How to stop fighting about money


It's money, not sex, that couples fight about the most. Here are five practical tools from Money Magazine reporter Carolyn Bigda, on how to stop fighting about money.

How to stop fighting about money

Carolyn Bigda recommends following the five "money vows" to keep the peace in your relationship when it comes to finances:

  1. Create a spending diary: for one month track every penny each of you spends to discover where your money is going.
  2. Set a limit to what splurges each of you will allow. One rule of thumb is to keep it to 0.5 percent or less of your salary.
  3. Make sure that you listen to each other and allow each other veto power to say no. Come to an agreement with your partner and consult before making purchases.
  4. Set a savings goal every year and commit to it. 15% of your income is recommended whether it's for retirement or buying a house. 
  5. Never turn your back on money issues; don't just leave the problem on the table and walk away from it. Work through money issues as a team.
Also, some couples find that keeping three separate checking accounts works well. One joint account and two personal accounts allows for couples to combine their income for joint expenses, but also have their own for personal purchases.

LISA: I'm Lisa Birnbach for You got married, you promised to love and honor one another for richer or poorer. So why are you fighting about money all the time? With me is Carolyn Bigda from Money magazine. How do you start fighting with your spouse?

CAROLYN: Yeah it's a very common occurence between couples. We did a survey, Money magazine did a survey last year and we found of our respondents 84% said there is tension in their relationship and it's all over money. 

LISA: Now you recommend at Money magazine something called a "money vow". Can you explain what that is? 

CAROLYN:  Yeah, we have five money vows actually that we recommend couples sort of abide by that will help ease any strain over money. The first one is to create a spending diary, basically, one month track where your money is going. Couples are often surprised to figure out just how much they're spending on gas or at the grocery store and they might have these notions that maybe the husband spends a lot of money, but the wife might be surprised that she's actually dropping a couple hundred at the grocery store when she could really save more there. 

LISA: And be completely honest. 

CAROLYN: Yes, be very honest, track every single penny, keep a little diary with you and then just from day to day, track down exactly what you're spending. 

LISA: And then you can decide. You can give yourselves a budget that way.

CAROLYN:  Yeah and the second vow that we recommend is to set a limit to what splurges you will allow yourself. One rule of thumb that we offer is to keep it to 0.5 percent or less of your salary. So if you're making $50,000 that would be $250. So you commit not to make that purchase without consulting with your spouse.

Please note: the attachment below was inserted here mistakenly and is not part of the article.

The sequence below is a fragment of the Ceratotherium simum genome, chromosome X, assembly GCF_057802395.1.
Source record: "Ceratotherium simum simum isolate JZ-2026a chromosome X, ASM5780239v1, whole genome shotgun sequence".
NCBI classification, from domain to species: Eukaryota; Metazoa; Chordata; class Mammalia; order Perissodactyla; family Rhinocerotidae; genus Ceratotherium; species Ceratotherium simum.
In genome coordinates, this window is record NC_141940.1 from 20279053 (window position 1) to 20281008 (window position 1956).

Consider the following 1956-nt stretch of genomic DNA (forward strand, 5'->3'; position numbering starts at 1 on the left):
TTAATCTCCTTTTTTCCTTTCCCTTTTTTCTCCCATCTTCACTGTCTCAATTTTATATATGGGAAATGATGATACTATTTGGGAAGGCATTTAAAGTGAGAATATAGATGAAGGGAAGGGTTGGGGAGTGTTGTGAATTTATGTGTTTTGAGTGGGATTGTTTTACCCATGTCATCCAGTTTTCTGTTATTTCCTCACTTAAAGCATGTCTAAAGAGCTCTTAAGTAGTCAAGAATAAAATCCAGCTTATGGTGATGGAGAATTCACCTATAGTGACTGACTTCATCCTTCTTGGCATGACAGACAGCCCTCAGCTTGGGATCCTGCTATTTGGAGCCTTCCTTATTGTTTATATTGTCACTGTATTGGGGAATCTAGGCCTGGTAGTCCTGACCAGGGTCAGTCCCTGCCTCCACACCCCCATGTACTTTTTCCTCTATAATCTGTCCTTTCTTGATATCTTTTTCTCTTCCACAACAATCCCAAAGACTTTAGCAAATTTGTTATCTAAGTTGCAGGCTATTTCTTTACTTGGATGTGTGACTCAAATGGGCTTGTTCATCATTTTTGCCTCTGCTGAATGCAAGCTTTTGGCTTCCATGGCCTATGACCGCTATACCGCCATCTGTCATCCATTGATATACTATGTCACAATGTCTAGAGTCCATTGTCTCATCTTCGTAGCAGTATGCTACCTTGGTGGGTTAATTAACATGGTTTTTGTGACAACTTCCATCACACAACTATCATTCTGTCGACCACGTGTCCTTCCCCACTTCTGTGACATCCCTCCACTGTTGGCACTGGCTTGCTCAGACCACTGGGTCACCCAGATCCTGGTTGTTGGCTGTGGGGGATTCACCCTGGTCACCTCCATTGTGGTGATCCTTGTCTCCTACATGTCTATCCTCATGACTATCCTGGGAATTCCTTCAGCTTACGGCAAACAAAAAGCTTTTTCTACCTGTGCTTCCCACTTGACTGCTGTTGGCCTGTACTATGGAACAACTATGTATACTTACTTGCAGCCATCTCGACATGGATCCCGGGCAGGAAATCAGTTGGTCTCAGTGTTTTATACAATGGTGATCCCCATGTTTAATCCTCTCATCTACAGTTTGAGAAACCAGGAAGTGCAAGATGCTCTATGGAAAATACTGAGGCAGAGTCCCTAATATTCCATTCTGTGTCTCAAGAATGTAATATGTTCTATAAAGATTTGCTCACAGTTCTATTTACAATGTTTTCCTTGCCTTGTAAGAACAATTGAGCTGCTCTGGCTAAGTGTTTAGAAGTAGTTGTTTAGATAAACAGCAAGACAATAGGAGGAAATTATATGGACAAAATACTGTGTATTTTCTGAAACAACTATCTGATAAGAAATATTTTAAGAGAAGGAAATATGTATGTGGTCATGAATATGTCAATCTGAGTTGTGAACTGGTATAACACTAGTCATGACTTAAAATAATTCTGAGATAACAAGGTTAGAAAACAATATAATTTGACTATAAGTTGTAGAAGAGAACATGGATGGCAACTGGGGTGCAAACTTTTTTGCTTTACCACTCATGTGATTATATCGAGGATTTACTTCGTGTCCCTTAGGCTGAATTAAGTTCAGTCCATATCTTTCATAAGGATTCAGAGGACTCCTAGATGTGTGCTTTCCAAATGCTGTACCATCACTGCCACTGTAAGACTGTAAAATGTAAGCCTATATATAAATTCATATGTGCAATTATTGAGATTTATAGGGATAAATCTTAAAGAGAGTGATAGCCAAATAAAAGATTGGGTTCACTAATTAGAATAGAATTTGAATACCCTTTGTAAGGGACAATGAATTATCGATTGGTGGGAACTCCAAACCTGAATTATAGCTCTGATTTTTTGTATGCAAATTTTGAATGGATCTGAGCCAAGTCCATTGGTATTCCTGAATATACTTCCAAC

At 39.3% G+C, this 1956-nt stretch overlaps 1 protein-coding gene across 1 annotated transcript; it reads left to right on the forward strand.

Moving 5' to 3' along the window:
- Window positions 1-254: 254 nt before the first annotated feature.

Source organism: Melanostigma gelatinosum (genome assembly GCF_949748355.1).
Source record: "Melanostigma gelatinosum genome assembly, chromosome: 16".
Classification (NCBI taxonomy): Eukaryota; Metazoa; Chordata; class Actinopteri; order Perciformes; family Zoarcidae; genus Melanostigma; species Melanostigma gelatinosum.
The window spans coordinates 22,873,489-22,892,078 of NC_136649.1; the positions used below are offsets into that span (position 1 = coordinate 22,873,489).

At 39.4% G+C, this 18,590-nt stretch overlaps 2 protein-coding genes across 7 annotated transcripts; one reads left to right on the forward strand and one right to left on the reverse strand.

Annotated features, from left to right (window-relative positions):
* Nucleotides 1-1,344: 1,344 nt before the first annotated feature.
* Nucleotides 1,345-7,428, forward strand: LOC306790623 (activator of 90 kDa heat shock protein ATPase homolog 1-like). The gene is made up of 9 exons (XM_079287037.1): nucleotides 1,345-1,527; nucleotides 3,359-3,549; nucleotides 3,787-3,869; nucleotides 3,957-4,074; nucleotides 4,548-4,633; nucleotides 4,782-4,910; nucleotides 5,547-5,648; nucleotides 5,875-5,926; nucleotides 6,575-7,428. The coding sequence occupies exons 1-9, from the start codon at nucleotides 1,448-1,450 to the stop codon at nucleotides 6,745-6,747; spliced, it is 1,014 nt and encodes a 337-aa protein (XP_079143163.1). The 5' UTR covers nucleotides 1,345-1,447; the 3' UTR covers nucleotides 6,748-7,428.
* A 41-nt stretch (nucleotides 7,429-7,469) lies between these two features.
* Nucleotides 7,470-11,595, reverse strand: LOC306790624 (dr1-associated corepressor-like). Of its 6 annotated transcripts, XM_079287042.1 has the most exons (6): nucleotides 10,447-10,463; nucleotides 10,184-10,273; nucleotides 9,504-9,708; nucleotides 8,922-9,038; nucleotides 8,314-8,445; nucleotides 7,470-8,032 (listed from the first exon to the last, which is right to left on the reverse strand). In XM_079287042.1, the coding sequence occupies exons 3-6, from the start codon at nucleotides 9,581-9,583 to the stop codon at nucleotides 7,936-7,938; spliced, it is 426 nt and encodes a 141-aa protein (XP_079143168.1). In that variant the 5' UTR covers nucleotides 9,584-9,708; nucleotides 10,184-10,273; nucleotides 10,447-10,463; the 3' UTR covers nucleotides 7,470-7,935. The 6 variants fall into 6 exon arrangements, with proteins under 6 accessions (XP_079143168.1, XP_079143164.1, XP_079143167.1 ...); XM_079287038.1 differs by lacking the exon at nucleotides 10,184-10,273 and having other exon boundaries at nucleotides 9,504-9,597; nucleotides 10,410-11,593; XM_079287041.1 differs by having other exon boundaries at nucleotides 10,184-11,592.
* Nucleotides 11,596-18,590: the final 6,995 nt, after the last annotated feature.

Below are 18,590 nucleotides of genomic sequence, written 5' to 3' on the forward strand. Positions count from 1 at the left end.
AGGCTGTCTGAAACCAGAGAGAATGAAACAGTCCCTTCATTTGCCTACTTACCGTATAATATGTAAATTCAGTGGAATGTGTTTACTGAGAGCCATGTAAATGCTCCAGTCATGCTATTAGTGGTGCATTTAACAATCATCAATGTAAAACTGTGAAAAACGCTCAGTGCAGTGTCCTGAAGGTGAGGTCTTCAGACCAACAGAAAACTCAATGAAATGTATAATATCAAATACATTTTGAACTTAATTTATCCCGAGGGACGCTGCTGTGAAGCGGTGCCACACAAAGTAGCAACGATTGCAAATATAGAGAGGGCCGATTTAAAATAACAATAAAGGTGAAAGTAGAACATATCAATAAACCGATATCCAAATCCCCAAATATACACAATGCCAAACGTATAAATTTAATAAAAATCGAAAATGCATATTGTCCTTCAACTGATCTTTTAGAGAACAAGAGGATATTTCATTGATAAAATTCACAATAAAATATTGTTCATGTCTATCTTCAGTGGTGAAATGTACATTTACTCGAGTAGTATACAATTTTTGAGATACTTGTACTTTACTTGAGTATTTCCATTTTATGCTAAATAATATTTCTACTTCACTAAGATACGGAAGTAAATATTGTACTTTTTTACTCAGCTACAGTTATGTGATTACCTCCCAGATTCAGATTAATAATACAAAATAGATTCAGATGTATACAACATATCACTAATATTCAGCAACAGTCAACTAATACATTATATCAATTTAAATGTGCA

LISA:  What about giving your partner veto power over certain purchases?

CAROLYN:  Yes that's our third vow. You definetely want to make sure that you listen to each other and allow each other that power to say no. No you can't make that purchase or no you can't borrow that money. 

LISA:  Well there's a new trend, wives buying luxury items with cash, so that their husbands don't see the credit card bill.

CAROLYN:  As long as you talked about these things up front, you can spend your money as you want. But if it's something you're doing behind the scenes, if you have a bad feeling about it, then it's probably a sign that it's not within the plan that the two of you have created and it could cause tension down the road.

LISA: Do you recommend that couples keep little private funds? Not that they don't know about it, but that they can just use it separately for stuff that comes up.

CAROLYN: Sure. One very popular trick is to have three separate checking accounts so you have one checking account that's for household expenditures, both spouses are putting a share of income into this pot. And then to have one for each spouse and that's money they can spend at will without consulting the other. That they don't have any restrictions too. A lot of times that works out well for couples. 

LISA: Carolyn Bigda from Money magazine, I'm wondering about one of the vows, setting aside money for retirement. 

CAROLYN: The fourth vow that we have is to set a savings goal every year and one easy target is 15% of your income. And when I say easy, it's an easy number to think about and it's one that if you do it right early, it will get you toward your goals, whether that be retirement goals or saving for a house. So committing to saving 15% every year will help you keep on track. 

LISA: And finally, how do you get couples do actually stop fighting?

CAROLYN:  Well our fifth vow is to never turn your back on money issues. Go to bed mad one night that's fine, but don't just leave it on the table and walk away from it forever. If you sit down and reasonably think about it, even if you need time to let some emotions cool, whatever it is. As long as you face the issue, it will eventually have a resolution. Hopefully.

LISA: Well that is reassuring indeed. Carolyn thank you so much for being with us.

CAROLYN: Oh my pleasure. 

LISA:  For I'm Lisa Birnbach.

meet theexpert
  • Carolyn Bigda

    Carolyn Bigda Money Magazine Carolyn Bigda is a reporter at Money Magazine, covering credit, savings and debt. She writes a weekly syndicated column for the Chicago Tribune, tackling personal finance issues for twenty-somethings. She's been featured in interviews on ABC, CNN and many others, as well as several radio stations. more about this expert »

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